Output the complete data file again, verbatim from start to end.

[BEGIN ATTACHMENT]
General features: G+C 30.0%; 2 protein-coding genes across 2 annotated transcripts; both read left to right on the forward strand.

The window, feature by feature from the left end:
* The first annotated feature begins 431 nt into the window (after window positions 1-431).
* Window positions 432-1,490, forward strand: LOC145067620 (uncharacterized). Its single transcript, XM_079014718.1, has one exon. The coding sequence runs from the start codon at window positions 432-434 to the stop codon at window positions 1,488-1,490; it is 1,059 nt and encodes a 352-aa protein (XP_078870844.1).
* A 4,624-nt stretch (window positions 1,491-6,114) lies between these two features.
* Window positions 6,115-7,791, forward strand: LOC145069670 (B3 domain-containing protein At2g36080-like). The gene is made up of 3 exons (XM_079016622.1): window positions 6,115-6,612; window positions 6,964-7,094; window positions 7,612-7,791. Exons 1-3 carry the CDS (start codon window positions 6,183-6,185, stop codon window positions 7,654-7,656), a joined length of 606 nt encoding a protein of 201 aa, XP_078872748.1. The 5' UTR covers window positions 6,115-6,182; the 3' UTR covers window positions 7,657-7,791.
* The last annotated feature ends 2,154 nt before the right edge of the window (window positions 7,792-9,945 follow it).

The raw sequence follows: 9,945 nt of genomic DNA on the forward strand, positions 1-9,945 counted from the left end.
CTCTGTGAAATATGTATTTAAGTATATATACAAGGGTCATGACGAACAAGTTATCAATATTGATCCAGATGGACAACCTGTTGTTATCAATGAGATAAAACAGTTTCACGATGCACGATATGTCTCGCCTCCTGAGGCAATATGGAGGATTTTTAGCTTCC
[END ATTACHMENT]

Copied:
General features: G+C 30.0%; 2 protein-coding genes across 2 annotated transcripts; both read left to right on the forward strand.

The window, feature by feature from the left end:
* The first annotated feature begins 431 nt into the window (after window positions 1-431).
* Window positions 432-1,490, forward strand: LOC145067620 (uncharacterized). Its single transcript, XM_079014718.1, has one exon. The coding sequence runs from the start codon at window positions 432-434 to the stop codon at window positions 1,488-1,490; it is 1,059 nt and encodes a 352-aa protein (XP_078870844.1).
* A 4,624-nt stretch (window positions 1,491-6,114) lies between these two features.
* Window positions 6,115-7,791, forward strand: LOC145069670 (B3 domain-containing protein At2g36080-like). The gene is made up of 3 exons (XM_079016622.1): window positions 6,115-6,612; window positions 6,964-7,094; window positions 7,612-7,791. Exons 1-3 carry the CDS (start codon window positions 6,183-6,185, stop codon window positions 7,654-7,656), a joined length of 606 nt encoding a protein of 201 aa, XP_078872748.1. The 5' UTR covers window positions 6,115-6,182; the 3' UTR covers window positions 7,657-7,791.
* The last annotated feature ends 2,154 nt before the right edge of the window (window positions 7,792-9,945 follow it).

The raw sequence follows: 9,945 nt of genomic DNA on the forward strand, positions 1-9,945 counted from the left end.
CTCTGTGAAATATGTATTTAAGTATATATACAAGGGTCATGACGAACAAGTTATCAATATTGATCCAGATGGACAACCTGTTGTTATCAATGAGATAAAACAGTTTCACGATGCACGATATGTCTCGCCTCCTGAGGCAATATGGAGGATTTTTAGCTTCC